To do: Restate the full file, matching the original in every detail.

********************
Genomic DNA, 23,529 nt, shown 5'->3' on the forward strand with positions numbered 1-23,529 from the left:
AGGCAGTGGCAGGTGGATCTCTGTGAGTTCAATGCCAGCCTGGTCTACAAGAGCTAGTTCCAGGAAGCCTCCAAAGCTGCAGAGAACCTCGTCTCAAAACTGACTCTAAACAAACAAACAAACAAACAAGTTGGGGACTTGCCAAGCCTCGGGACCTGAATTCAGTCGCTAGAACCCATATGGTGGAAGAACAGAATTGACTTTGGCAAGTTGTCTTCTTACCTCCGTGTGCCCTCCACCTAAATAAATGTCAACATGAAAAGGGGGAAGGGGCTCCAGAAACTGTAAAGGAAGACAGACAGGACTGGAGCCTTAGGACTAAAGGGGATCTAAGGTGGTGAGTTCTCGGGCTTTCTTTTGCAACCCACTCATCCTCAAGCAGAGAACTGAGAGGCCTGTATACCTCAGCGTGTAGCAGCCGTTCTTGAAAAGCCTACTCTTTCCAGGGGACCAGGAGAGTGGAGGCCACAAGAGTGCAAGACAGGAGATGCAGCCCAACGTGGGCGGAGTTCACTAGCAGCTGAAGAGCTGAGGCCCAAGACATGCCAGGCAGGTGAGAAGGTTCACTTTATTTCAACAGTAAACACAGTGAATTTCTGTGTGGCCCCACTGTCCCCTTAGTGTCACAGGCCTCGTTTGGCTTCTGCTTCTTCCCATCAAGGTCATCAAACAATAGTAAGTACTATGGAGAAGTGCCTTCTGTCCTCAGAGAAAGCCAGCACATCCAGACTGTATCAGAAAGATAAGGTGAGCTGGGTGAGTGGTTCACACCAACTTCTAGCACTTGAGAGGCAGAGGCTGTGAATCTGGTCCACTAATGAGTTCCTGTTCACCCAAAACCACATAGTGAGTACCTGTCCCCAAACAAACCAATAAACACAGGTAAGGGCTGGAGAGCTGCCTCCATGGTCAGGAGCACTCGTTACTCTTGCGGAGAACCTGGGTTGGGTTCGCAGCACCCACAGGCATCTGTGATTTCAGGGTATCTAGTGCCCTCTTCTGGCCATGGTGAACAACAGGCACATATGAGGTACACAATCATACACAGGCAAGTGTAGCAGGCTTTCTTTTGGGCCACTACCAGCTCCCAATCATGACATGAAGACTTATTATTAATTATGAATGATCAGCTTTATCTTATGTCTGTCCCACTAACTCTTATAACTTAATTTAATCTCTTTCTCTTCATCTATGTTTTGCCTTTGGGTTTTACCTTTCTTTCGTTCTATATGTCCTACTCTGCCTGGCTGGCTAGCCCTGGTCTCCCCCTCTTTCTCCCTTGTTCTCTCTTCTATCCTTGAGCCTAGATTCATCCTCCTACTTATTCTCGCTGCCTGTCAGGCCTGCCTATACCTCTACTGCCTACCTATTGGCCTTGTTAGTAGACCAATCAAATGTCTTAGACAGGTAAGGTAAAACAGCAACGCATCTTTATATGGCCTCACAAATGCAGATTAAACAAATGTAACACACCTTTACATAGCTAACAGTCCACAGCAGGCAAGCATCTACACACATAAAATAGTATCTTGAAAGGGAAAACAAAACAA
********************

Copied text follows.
Genomic DNA, 23,529 nt, shown 5'->3' on the forward strand with positions numbered 1-23,529 from the left:
AGGCAGTGGCAGGTGGATCTCTGTGAGTTCAATGCCAGCCTGGTCTACAAGAGCTAGTTCCAGGAAGCCTCCAAAGCTGCAGAGAACCTCGTCTCAAAACTGACTCTAAACAAACAAACAAACAAACAAGTTGGGGACTTGCCAAGCCTCGGGACCTGAATTCAGTCGCTAGAACCCATATGGTGGAAGAACAGAATTGACTTTGGCAAGTTGTCTTCTTACCTCCGTGTGCCCTCCACCTAAATAAATGTCAACATGAAAAGGGGGAAGGGGCTCCAGAAACTGTAAAGGAAGACAGACAGGACTGGAGCCTTAGGACTAAAGGGGATCTAAGGTGGTGAGTTCTCGGGCTTTCTTTTGCAACCCACTCATCCTCAAGCAGAGAACTGAGAGGCCTGTATACCTCAGCGTGTAGCAGCCGTTCTTGAAAAGCCTACTCTTTCCAGGGGACCAGGAGAGTGGAGGCCACAAGAGTGCAAGACAGGAGATGCAGCCCAACGTGGGCGGAGTTCACTAGCAGCTGAAGAGCTGAGGCCCAAGACATGCCAGGCAGGTGAGAAGGTTCACTTTATTTCAACAGTAAACACAGTGAATTTCTGTGTGGCCCCACTGTCCCCTTAGTGTCACAGGCCTCGTTTGGCTTCTGCTTCTTCCCATCAAGGTCATCAAACAATAGTAAGTACTATGGAGAAGTGCCTTCTGTCCTCAGAGAAAGCCAGCACATCCAGACTGTATCAGAAAGATAAGGTGAGCTGGGTGAGTGGTTCACACCAACTTCTAGCACTTGAGAGGCAGAGGCTGTGAATCTGGTCCACTAATGAGTTCCTGTTCACCCAAAACCACATAGTGAGTACCTGTCCCCAAACAAACCAATAAACACAGGTAAGGGCTGGAGAGCTGCCTCCATGGTCAGGAGCACTCGTTACTCTTGCGGAGAACCTGGGTTGGGTTCGCAGCACCCACAGGCATCTGTGATTTCAGGGTATCTAGTGCCCTCTTCTGGCCATGGTGAACAACAGGCACATATGAGGTACACAATCATACACAGGCAAGTGTAGCAGGCTTTCTTTTGGGCCACTACCAGCTCCCAATCATGACATGAAGACTTATTATTAATTATGAATGATCAGCTTTATCTTATGTCTGTCCCACTAACTCTTATAACTTAATTTAATCTCTTTCTCTTCATCTATGTTTTGCCTTTGGGTTTTACCTTTCTTTCGTTCTATATGTCCTACTCTGCCTGGCTGGCTAGCCCTGGTCTCCCCCTCTTTCTCCCTTGTTCTCTCTTCTATCCTTGAGCCTAGATTCATCCTCCTACTTATTCTCGCTGCCTGTCAGGCCTGCCTATACCTCTACTGCCTACCTATTGGCCTTGTTAGTAGACCAATCAAATGTCTTAGACAGGTAAGGTAAAACAGCAACGCATCTTTATATGGCCTCACAAATGCAGATTAAACAAATGTAACACACCTTTACATAGCTAACAGTCCACAGCAGGCAAGCATCTACACACATAAAATAGTATCTTGAAAGGGAAAACAAAACAA